Genome and transcriptome sequencing reveal diverse mutational and splicing events in lung cancers

Lung cancer is a highly heterogeneous disease in terms of both underlying genetic lesions and response to therapeutic treatments. A team led by researchers at  Genentech has performed deep whole genome sequencing and transcriptome sequencing on 19 lung cancer cell lines and 3 lung tumor/normal pairs.

Overall, the data show that cell line models exhibit similar mutation spectra to human tumor samples. Smoker and never-smoker cancer samples exhibit distinguishable patterns of mutations. A number of epigenetic regulators, including KDM6A, ASH1L, SMARCA4 and ATAD2, are frequently altered by mutations or copy number changes. A systematic survey of splice-site mutations identified 106 splice site mutations associated with cancer specific aberrant splicing, including mutations in several known cancer-related genes. RAC1b, an isoform of the RAC1 GTPase that includes one additional exon, was found to be preferentially up-regulated in lung cancer. The team further showed that its expression is significantly associated with sensitivity to a MAP2K (MEK) inhibitor PD-0325901.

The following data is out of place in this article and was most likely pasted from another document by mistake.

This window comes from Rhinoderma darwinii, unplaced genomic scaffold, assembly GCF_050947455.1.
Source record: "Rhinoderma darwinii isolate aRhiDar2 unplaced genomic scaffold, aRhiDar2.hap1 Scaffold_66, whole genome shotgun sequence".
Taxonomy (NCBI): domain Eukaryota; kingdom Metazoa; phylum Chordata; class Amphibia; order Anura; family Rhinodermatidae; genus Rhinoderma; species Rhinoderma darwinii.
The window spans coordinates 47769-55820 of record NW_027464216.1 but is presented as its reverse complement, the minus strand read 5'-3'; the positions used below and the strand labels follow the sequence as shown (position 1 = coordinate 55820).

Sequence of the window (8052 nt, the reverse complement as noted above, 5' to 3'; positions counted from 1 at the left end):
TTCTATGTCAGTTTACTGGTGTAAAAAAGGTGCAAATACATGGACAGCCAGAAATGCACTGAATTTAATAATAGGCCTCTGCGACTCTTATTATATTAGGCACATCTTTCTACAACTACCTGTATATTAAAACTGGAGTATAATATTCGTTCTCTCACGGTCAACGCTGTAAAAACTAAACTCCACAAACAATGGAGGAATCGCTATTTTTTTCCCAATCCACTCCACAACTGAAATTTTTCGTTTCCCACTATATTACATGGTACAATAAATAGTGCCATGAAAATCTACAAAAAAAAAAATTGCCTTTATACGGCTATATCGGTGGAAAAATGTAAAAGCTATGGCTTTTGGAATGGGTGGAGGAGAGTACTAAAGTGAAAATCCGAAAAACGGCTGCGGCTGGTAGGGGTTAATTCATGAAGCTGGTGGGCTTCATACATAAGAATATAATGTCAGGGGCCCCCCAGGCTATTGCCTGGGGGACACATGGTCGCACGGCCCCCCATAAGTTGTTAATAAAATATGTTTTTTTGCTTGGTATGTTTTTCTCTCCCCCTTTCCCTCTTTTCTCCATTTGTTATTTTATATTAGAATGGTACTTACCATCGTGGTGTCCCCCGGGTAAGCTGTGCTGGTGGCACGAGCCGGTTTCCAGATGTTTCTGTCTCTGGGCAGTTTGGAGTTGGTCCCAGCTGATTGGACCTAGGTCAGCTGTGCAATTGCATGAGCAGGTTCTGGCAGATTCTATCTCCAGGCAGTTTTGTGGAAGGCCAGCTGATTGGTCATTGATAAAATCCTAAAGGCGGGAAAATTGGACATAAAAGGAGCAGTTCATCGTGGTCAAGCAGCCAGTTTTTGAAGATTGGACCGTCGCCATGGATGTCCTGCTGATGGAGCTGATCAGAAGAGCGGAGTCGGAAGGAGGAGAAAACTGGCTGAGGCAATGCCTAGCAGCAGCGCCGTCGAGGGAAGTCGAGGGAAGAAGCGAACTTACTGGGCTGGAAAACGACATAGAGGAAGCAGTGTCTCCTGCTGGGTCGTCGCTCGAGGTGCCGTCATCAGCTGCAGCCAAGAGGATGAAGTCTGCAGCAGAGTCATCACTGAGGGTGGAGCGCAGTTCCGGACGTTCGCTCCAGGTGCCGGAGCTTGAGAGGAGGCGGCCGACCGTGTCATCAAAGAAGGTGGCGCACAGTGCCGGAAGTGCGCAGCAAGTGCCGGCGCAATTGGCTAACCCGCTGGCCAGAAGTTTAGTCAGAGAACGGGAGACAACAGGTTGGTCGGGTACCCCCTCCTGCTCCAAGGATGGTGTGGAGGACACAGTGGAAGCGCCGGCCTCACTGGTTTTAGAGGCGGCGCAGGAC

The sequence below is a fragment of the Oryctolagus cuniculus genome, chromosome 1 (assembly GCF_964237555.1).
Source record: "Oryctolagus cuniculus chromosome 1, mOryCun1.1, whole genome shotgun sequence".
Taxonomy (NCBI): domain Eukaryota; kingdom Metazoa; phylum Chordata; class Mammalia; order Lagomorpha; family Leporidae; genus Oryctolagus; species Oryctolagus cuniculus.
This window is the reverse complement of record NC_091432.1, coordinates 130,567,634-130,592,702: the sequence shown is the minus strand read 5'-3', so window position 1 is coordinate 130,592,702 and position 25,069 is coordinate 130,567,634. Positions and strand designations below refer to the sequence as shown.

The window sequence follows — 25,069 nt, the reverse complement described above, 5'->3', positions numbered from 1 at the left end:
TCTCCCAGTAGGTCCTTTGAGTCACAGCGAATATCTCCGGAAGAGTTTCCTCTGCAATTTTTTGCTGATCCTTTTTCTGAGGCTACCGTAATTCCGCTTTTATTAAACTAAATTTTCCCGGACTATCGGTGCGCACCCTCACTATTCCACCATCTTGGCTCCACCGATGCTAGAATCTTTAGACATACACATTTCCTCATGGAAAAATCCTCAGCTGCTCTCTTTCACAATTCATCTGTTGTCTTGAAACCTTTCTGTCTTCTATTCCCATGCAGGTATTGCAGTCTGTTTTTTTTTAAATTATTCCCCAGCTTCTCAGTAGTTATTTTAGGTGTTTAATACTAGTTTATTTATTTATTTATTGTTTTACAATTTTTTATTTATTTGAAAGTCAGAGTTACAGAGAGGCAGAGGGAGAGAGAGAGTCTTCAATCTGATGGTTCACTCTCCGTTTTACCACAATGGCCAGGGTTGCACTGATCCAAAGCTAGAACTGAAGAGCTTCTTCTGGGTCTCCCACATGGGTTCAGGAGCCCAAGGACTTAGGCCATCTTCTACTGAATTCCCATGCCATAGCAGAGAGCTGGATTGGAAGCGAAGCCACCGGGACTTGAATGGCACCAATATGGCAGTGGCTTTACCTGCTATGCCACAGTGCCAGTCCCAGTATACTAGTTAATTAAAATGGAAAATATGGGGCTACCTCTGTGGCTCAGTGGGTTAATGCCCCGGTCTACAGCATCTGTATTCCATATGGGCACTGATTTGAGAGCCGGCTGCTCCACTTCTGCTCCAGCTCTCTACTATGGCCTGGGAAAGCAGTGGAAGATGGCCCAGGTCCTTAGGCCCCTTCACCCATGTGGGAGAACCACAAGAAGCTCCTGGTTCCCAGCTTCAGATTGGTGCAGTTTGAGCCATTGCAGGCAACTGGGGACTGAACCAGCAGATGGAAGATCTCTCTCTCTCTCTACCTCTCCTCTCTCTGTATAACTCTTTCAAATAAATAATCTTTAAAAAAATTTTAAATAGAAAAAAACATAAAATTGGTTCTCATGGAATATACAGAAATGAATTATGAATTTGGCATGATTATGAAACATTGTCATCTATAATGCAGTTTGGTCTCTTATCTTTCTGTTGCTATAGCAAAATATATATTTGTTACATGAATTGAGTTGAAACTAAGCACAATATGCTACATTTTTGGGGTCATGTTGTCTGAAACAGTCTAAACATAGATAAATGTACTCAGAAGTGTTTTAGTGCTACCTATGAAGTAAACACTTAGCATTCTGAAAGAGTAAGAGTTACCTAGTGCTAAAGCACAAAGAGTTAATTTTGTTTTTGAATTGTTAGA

Taken together, these data present a comprehensive genomic landscape of a large number of lung cancer samples and further demonstrate that cancer-specific alternative splicing is a widespread phenomenon that has potential utility as therapeutic biomarkers. The detailed characterizations of the lung cancer cell lines also provide genomic context to the vast amount of experimental data gathered for these lines over the decades, and represent highly valuable resources for cancer biology.

Lung Cancer Splicing

  • Liu J et al. (2012) Genome and transcriptome sequencing of lung cancers reveal diverse mutational and splicing events. Genome Res [Epub ahead of print]. [article]
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